Perception of cloud security within enterprises is improving
The perception of cloud security within enterprises is improving dramatically year-over year as cloud applications mature, according to Bitglass.
One of the most significant findings is that 52 percent of organizations are confident that cloud apps are as secure as premises-based apps, up from 40 percent a year ago. The report reflects the insights of more than 2,200 cybersecurity professionals who were surveyed about enterprise cloud usage and security.
With the growing confidence in cloud application security, Microsoft Office 365 has continued to overtake Google Apps in 2016. According to the report, 61 percent of organizations have existing or planned Office 365 deployments, up from 45 percent last year. Google Apps deployments are down from 29 percent in 2015 to 26 percent in 2016. This shift is in part driven by the need for continuity, trusted enterprise-class support and familiarity with Microsoft’s platform in organizations that have existing on-premises Exchange deployments.
“IT leaders understand that traditional security tools are not built for the cloud and are limited in their ability to protect data outside the corporate network,” said Nat Kausik, CEO, Bitglass. “While major cloud apps invest heavily in security, it is up to the enterprise to ensure secure, compliant use of the cloud – a need that Cloud Access Security Brokers (CASB) fill.”
- For the first time, more than half of enterprises surveyed (52 percent) believe that cloud applications are as secure or more secure than premises-based applications. This figure increased significantly from last year, when only 40 percent of enterprises felt cloud-based application security was on par with or better than on-premises applications.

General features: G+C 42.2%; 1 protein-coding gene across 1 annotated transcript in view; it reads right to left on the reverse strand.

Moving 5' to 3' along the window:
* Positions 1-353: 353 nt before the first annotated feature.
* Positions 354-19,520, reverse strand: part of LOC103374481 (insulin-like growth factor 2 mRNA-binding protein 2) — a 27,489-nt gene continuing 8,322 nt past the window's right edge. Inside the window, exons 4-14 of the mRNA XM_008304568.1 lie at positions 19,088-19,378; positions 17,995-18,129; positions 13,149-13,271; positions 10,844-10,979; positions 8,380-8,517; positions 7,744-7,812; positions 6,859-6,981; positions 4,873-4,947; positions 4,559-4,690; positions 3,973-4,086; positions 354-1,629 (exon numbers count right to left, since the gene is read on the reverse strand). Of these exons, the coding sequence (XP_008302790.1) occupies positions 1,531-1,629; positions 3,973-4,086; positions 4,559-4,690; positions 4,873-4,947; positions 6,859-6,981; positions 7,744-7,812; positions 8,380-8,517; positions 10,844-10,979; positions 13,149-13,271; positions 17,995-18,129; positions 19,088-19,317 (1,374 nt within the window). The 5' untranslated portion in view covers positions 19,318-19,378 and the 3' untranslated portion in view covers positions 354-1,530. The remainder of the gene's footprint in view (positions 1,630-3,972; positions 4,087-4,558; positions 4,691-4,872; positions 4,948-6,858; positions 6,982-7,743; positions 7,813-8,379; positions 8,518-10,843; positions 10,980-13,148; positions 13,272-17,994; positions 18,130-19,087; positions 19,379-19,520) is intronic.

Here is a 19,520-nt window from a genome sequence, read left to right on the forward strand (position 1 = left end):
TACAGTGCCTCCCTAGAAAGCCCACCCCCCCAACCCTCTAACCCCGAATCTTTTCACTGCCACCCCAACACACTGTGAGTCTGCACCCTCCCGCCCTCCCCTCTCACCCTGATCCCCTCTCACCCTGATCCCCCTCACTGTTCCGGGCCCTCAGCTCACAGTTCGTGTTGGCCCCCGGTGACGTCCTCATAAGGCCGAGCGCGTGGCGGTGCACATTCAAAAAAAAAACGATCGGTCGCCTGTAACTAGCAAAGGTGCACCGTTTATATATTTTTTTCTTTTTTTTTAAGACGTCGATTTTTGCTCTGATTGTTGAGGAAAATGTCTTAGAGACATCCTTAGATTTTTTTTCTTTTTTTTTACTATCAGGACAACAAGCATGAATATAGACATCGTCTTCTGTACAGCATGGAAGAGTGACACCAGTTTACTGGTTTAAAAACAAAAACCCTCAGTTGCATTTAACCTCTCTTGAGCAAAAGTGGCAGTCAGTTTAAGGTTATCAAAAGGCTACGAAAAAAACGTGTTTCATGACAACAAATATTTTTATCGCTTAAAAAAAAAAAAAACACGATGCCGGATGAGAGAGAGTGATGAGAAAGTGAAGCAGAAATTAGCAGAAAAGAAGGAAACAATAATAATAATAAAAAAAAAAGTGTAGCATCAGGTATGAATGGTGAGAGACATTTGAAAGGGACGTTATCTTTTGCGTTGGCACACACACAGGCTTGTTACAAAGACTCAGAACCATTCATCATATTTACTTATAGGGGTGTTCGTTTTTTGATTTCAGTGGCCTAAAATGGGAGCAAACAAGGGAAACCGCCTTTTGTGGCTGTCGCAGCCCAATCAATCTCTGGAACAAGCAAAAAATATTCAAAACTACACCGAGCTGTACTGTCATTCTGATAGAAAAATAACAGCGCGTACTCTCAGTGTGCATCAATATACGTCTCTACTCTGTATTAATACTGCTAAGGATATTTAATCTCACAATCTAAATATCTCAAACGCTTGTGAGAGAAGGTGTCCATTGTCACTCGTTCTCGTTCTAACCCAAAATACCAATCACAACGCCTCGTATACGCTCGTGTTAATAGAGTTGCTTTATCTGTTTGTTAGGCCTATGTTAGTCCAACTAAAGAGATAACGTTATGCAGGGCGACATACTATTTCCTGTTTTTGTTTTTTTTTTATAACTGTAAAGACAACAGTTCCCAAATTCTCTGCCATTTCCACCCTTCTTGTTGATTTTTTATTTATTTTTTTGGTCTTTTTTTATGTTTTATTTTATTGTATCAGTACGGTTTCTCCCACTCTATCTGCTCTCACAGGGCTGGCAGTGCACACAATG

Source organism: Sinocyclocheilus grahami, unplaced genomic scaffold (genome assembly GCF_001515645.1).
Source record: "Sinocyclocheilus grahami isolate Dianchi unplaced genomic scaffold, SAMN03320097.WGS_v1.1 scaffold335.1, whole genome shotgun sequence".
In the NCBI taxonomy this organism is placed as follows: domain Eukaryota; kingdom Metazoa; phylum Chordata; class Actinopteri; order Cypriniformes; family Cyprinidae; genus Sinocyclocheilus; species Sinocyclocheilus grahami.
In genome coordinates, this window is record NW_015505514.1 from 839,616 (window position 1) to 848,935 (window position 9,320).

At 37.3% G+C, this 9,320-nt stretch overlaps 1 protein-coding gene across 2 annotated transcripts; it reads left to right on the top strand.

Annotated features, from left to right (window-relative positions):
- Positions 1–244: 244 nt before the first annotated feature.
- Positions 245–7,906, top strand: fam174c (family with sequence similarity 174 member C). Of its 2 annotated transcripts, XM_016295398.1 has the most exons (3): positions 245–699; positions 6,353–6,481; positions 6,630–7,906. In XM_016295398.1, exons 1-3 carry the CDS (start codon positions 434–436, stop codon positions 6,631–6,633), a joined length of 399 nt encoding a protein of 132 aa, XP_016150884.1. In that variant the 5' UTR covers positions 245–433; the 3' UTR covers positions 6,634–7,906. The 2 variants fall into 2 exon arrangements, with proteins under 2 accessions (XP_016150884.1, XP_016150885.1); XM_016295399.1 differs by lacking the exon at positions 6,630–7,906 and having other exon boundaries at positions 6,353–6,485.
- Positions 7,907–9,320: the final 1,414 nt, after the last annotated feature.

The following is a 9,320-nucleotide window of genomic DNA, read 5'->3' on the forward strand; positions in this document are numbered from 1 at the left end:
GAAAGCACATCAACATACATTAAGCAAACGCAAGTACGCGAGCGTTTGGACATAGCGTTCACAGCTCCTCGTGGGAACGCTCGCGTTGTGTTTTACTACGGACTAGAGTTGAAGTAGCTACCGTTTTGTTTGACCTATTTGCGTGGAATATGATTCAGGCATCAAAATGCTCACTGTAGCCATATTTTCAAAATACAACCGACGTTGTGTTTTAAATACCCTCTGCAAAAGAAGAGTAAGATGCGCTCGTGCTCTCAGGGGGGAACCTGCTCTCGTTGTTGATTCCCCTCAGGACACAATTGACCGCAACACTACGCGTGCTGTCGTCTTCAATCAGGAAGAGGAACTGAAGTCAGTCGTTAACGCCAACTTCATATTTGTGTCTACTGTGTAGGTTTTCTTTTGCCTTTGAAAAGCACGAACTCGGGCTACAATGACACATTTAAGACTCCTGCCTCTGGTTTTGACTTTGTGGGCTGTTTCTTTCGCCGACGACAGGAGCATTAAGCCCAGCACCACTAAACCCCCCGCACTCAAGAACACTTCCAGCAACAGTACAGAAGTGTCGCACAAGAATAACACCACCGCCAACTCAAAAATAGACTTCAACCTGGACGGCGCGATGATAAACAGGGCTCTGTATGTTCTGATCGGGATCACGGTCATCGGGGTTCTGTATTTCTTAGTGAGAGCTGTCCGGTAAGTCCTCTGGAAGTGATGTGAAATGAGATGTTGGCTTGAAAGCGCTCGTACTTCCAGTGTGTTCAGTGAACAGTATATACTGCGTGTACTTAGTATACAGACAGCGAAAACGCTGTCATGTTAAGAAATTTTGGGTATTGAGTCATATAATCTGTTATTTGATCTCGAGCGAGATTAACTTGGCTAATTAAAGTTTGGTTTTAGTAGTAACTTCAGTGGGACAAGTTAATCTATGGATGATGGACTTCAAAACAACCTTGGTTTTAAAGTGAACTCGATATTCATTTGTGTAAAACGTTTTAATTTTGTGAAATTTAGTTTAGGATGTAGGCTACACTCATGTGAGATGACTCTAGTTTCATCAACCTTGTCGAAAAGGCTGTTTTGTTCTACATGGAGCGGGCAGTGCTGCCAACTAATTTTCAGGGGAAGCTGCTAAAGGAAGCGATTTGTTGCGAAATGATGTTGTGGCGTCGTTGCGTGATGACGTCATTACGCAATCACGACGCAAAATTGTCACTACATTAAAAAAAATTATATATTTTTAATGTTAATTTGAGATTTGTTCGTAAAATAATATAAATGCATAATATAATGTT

- Google continues to lose market share to Microsoft within in the enterprise. Now 61 percent of organizations have existing or planned Office 365 deployments, up from 45 percent last year. Google Apps deployments are down from 29 percent in 2015 to 26 percent this year.
- Cloud apps themselves are secure, but user behavior exposes organizations to leaks; 53 percent of organizations cite unauthorized access as the single biggest threat to cloud security. One in three organizations say external sharing of sensitive information is the biggest security threat.
- Trouble is on the horizon for security companies such as Symantec and Palo Alto Networks; a full 59 percent of organizations believe their traditional security infrastructure, including next-gen firewalls, is unable to effectively secure data in the cloud.
- 56 percent of enterprises plan to set and enforce security policies across multiple cloud apps with technologies such as CASB.
- Knowledge of shadow IT is not driving changes in policy – only 42 percent of organizations have policies against the use of unsanctioned file-sharing apps, up slightly from 36 percent last year.
Top threats and drivers of cloud adoption
IT leaders feel that cloud is living up to the hype, citing availability, cost reduction and flexible scalability as realized benefits of cloud apps. On the other hand, security threats loom large. The top threats that concern security leaders as they adopt cloud apps are unauthorized access (53 percent), risk of data leakage (49 percent), data privacy (46 percent). Account hijacking (44 percent), insecure APIs (39 percent) and external sharing (34 percent) were also cited among top concerns.